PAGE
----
Environment SA News

Yorke Peninsula natives thrive with fox numbers down

A baiting for biodiversity program is being rolled out again on the Yorke Peninsula to benefit native animals and livestock.

Yorke Peninsula natives thrive with fox numbers down
The Western pygmy-possum population has benefited from the baiting for biodiversity program on the Yorke Peninsula. Credit: Ann Williams

As part of the program, Yorke Peninsula locals will have access to discounted fox bait between 19 February and 27 April 2019.

Department for Environment and Water Landscape Ranger Van Teubner said the program has had conservation benefits for threatened species such as the western pygmy-possum, tammar wallaby, heath goanna and malleefowl, as well as increased lamb survival rates.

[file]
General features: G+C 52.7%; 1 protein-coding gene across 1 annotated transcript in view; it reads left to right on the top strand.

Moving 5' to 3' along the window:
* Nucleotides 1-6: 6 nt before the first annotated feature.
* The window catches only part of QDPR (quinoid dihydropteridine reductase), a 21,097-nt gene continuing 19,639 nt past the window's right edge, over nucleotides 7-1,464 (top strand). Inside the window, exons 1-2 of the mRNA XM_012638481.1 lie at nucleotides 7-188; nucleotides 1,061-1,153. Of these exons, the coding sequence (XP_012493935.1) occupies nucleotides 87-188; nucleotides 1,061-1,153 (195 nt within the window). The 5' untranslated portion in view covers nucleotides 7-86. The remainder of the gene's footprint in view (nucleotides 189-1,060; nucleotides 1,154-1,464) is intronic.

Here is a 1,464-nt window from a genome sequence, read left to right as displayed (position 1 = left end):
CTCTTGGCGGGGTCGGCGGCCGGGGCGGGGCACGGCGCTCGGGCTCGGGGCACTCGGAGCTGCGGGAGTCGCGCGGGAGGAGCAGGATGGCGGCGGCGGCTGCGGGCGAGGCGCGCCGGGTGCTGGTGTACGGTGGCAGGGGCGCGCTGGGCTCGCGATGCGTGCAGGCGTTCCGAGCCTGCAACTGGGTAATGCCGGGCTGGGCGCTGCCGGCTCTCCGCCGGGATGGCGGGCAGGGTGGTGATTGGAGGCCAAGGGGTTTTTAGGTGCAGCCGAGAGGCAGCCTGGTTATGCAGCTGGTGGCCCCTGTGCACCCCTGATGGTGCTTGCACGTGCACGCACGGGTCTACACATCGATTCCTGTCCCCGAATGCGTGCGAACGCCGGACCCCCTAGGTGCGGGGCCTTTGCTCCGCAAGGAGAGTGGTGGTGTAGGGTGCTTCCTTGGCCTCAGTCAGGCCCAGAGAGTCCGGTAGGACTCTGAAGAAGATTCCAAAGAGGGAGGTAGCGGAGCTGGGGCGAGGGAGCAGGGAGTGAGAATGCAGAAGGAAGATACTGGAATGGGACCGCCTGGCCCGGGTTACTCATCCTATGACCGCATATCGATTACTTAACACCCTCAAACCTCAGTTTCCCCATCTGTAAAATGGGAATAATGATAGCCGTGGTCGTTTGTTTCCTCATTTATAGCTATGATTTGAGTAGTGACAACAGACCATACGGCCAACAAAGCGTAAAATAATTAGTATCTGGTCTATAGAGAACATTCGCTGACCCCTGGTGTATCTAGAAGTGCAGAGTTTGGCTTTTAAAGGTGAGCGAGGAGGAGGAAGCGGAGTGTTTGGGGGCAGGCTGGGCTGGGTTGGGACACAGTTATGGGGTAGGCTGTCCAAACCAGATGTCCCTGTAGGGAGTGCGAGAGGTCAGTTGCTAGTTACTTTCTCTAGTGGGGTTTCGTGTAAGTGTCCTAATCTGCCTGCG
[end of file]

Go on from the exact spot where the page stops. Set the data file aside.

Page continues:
“Foxes play a major part in the decline of native fauna such as ground nesting birds, small mammals and reptiles, and they also cause economic losses to the agricultural sector,” Ranger Teubner said.

“The outstanding results already achieved with this fox control program over the last 10 years would not have been possible without the landholders.

“Landholder support is integral to the program’s continued success, which has seen a widespread reduction in European foxes across the southern Yorke Peninsula.

“The program paves the way for other exciting conservation opportunities, such as the much anticipated Great Southern Ark project.

“The ultimate aim is a more sustainable ecosystem that enhances biodiversity and agriculture.”

The baiting for biodiversity program is being delivered by Department for Environment and Water, with funding from the Australian Government.

Interested landholders are encouraged to contact Natural Resources Northern and Yorke Office on 8841 3400 or email DEW.NRNY@sa.gov.au.